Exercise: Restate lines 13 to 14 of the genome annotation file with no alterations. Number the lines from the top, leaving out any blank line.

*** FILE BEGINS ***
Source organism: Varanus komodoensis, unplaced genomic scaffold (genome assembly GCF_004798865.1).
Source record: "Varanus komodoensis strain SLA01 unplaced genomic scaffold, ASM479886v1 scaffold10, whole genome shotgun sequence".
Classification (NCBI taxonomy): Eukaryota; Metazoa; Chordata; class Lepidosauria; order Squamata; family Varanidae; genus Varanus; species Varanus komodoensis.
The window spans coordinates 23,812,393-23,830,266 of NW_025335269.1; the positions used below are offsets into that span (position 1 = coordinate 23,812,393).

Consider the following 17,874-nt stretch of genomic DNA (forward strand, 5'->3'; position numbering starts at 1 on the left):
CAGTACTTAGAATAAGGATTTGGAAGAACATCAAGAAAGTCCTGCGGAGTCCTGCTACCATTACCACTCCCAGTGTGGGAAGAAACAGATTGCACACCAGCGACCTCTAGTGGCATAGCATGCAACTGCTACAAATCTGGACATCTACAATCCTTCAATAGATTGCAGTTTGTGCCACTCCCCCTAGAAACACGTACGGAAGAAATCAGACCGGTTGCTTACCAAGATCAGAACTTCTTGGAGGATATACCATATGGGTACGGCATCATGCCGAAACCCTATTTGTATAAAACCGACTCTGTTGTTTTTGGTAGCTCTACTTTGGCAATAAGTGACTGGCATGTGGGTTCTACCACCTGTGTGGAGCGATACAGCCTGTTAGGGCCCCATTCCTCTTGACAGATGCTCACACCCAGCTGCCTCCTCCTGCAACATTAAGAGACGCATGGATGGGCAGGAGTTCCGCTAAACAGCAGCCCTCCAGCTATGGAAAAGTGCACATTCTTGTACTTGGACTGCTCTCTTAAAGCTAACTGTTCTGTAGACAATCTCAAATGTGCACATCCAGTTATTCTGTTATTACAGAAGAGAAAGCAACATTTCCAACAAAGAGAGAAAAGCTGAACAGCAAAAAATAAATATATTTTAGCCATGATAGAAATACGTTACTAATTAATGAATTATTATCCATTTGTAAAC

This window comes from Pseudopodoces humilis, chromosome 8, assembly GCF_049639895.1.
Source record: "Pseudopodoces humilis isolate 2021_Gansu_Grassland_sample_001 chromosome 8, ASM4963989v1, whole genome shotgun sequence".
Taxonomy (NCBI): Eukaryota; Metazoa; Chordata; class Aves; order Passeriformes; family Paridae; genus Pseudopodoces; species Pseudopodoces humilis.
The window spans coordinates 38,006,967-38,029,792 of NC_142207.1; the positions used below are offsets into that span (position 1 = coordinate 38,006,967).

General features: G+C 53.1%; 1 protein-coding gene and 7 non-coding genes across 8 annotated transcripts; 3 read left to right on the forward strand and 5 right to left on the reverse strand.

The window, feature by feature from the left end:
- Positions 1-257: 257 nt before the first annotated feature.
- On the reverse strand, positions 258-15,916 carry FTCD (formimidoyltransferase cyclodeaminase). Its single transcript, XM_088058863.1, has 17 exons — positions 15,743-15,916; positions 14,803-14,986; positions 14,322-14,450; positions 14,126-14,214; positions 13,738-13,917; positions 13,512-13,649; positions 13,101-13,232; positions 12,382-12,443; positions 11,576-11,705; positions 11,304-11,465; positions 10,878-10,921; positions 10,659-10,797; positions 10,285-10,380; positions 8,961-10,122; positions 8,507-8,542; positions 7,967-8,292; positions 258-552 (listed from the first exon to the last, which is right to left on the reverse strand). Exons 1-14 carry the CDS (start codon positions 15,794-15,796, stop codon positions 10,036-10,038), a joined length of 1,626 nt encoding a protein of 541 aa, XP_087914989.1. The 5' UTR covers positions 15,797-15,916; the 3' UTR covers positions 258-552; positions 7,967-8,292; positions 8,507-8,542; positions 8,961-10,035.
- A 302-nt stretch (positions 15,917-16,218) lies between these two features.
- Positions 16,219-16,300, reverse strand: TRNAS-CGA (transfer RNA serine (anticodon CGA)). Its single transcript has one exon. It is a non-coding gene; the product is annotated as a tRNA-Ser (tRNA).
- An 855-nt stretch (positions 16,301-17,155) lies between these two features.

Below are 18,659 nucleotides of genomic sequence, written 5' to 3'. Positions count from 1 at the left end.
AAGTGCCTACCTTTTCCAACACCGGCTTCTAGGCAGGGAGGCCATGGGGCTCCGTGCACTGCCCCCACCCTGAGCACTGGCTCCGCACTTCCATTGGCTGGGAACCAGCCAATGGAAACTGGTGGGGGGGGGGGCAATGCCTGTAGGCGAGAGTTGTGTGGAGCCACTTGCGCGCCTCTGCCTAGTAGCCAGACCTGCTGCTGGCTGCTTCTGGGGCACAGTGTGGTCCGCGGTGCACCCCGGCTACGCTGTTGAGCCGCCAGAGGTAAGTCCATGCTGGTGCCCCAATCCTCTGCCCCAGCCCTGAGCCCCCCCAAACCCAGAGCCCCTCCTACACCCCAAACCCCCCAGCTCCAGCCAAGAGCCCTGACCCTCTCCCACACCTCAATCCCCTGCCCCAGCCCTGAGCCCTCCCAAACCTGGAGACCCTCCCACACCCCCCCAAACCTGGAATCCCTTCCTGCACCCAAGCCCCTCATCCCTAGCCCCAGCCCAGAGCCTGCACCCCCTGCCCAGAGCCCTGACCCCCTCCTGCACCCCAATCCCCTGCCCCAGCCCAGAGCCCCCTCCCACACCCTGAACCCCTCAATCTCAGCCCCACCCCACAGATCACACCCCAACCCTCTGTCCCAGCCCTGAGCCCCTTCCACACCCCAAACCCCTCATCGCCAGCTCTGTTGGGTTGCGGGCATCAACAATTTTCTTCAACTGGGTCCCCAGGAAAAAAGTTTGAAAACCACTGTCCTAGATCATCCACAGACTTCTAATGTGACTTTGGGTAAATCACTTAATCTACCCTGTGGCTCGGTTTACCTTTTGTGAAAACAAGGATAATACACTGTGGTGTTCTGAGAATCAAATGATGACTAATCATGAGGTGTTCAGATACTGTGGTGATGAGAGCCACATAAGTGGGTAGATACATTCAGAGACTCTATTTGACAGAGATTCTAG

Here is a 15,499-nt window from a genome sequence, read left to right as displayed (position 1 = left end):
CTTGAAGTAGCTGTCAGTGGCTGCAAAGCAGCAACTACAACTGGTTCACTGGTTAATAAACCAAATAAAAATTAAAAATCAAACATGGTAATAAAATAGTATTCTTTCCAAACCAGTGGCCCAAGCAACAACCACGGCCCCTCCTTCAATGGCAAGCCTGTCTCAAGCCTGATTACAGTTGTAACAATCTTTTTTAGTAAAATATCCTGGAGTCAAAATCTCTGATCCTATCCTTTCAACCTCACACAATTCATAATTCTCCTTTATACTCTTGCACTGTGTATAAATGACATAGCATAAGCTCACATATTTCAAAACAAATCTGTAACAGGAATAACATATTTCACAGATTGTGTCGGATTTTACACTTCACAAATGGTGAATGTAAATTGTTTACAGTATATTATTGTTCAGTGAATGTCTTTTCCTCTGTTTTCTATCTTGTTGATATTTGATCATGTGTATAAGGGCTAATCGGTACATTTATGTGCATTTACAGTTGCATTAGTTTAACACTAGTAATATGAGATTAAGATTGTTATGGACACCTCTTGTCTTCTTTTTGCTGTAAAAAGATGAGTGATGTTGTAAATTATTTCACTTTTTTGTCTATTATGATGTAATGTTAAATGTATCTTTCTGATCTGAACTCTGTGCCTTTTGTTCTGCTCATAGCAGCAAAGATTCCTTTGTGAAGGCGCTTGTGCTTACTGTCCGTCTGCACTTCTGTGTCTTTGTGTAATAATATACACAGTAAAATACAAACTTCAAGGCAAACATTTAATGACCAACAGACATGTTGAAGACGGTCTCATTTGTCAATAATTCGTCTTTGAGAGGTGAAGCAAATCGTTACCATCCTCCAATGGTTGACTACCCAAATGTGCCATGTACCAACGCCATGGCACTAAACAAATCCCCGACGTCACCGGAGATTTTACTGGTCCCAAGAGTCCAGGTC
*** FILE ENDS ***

- Positions 1-257: 257 nt before the first annotated feature.
- On the reverse strand, positions 258-15,916 carry FTCD (formimidoyltransferase cyclodeaminase). Its single transcript, XM_088058863.1, has 17 exons — positions 15,743-15,916; positions 14,803-14,986; positions 14,322-14,450; positions 14,126-14,214; positions 13,738-13,917; positions 13,512-13,649; positions 13,101-13,232; positions 12,382-12,443; positions 11,576-11,705; positions 11,304-11,465; positions 10,878-10,921; positions 10,659-10,797; positions 10,285-10,380; positions 8,961-10,122; positions 8,507-8,542; positions 7,967-8,292; positions 258-552 (listed from the first exon to the last, which is right to left on the reverse strand). Exons 1-14 carry the CDS (start codon positions 15,794-15,796, stop codon positions 10,036-10,038), a joined length of 1,626 nt encoding a protein of 541 aa, XP_087914989.1. The 5' UTR covers positions 15,797-15,916; the 3' UTR covers positions 258-552; positions 7,967-8,292; positions 8,507-8,542; positions 8,961-10,035.